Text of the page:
G-80 Mirage-IIIC/E 1:48
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The Dassault Mirage III (French pronunciation: [miʁaʒ]) is a family of single-seat, single-engine, fighter aircraft developed and manufactured by French aircraft company Dassault Aviation. It was the first Western European combat aircraft to exceed Mach 2 in horizontal flight.
In 1952, the French government issued its specification, calling for a lightweight, all-weather interceptor. Amongst the respondents were Dassault with their design, initially known as the Mirage I. Following favourable flight testing held over the course of 1954, in which speeds of up to Mach 1.6 were attained, it was decided that a larger follow-on aircraft would be required to bear the necessary equipment and payloads. An enlarged Mirage II proposal was considered, as well as MD 610 Cavalier (3 versions), but was discarded in favour of a further-developed design, powered by the newly developed Snecma Atar afterburning turbojet engine, designated as the Mirage III. In October 1960, the first major production model, designated as the Mirage IIIC, performed its maiden flight. Initial operational deliveries of this model commenced in July 1961; a total of 95 Mirage IIICs were obtained by the French Air Force (Armée de l'Air, AdA). The Mirage IIIC was rapidly followed by numerous other variants.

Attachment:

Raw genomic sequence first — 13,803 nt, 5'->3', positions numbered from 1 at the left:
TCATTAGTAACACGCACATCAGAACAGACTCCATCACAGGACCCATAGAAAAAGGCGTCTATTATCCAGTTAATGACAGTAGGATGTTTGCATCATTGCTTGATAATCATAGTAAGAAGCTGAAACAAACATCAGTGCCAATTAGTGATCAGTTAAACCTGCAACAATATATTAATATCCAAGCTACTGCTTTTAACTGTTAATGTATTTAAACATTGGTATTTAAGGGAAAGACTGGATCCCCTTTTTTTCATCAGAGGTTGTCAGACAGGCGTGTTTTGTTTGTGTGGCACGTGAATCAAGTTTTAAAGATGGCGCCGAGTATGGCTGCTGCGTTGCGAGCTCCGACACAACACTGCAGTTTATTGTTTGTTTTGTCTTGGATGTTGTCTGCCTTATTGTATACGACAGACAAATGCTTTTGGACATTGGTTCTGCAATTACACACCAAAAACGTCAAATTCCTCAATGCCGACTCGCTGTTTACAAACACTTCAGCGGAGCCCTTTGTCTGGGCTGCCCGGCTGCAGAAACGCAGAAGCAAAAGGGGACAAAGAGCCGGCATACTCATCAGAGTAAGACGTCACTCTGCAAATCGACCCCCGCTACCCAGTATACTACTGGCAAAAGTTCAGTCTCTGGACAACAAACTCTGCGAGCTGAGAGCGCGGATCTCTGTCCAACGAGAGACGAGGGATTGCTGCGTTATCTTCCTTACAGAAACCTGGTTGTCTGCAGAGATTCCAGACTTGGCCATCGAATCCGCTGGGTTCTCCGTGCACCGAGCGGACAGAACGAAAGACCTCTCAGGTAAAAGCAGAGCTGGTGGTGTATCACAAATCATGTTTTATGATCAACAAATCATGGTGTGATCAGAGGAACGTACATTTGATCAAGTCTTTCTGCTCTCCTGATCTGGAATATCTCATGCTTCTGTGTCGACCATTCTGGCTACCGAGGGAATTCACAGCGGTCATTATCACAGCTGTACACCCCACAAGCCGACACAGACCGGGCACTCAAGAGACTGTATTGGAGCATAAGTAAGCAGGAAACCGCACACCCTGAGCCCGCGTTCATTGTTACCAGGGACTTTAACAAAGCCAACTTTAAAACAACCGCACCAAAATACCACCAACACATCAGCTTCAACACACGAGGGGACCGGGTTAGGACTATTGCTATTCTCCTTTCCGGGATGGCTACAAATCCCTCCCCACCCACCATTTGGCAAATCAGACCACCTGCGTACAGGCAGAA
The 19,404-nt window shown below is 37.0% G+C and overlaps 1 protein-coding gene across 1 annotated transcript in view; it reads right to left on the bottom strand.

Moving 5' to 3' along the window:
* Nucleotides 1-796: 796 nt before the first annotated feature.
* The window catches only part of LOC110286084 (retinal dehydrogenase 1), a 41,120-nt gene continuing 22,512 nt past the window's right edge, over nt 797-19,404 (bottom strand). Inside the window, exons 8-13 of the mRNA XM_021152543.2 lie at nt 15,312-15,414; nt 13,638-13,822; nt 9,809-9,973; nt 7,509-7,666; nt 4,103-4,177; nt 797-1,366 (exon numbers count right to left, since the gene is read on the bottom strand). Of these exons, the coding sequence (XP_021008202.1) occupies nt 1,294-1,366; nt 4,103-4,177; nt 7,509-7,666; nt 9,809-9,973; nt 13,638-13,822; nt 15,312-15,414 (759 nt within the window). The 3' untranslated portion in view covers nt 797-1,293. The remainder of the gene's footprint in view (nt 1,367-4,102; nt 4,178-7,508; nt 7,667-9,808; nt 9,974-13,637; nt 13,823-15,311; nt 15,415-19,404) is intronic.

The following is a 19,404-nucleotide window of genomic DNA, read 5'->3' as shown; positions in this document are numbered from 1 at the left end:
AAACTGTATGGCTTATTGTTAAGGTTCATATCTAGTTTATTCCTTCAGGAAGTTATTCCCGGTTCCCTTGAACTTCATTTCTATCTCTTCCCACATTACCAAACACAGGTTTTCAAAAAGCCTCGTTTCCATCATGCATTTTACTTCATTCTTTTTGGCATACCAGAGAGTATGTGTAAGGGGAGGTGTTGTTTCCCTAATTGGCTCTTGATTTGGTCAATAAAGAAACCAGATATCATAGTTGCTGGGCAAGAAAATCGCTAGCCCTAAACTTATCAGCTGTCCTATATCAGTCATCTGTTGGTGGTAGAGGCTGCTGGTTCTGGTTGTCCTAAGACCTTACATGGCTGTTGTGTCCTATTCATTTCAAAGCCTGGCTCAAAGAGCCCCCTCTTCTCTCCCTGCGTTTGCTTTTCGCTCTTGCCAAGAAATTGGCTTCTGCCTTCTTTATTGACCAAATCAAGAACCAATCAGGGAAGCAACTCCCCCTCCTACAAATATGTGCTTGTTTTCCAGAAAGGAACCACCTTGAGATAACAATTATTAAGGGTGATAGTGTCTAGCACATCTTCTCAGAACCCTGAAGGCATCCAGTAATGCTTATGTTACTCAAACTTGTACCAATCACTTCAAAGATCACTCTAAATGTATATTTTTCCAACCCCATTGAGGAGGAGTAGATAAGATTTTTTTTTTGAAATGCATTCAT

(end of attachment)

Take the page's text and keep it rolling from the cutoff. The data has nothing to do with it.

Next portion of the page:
The Mirage III was produced in large numbers for both the French Air Force and a wide number of export customers. Prominent overseas operators of the fighter included Argentina, Australia, South Africa, Pakistan and Israel, as well as a number of non-aligned nations. Often considered to be a second-generation fighter aircraft, the Mirage III experienced a lengthy service life with several of these operators; for some time, the type remained a fairly maneuverable aircraft and an effective opponent when engaged in close-range dogfighting.During its service with the French Air Force, the Mirage III was normally armed with assorted air-to-ground ordnance or R.550 Magic air-to-air missiles. Its design proved to be relatively versatile, allowing the fighter model to have been readily adapted to serve in a variety of roles, including trainer, reconnaissance and ground-attack versions, along with several more extensive derivatives of the aircraft, including the Dassault Mirage 5, Dassault Mirage IIIV and Atlas Cheetah.Some operators have undertaken extensive modification and upgrade programmes of their flights, such as Project ROSE of the Pakistan Air Force.
- Multirole aircraft model
- Assembly instructions
- French Aviation in Africa AIR188 French Navy squadron tactical number: 310 Djibouti Africa 1984.
- Swiss Aviation 16 Squadron FliegerStaffeln tactical number: 2311 Stans airbase, Switzerland 1989.
- Spanish Aviation 111 Squadron, tactical number: 111-11, Valencia Air Base, Spain 1970.
- Austalijskie Aviation 76 squadron tactical number: A3-7 Willimstown 1968.
- French Aviation EC Cicognes squadron, tactical number: 2-EH France 1970.
- Skill Level
- 3 (average)
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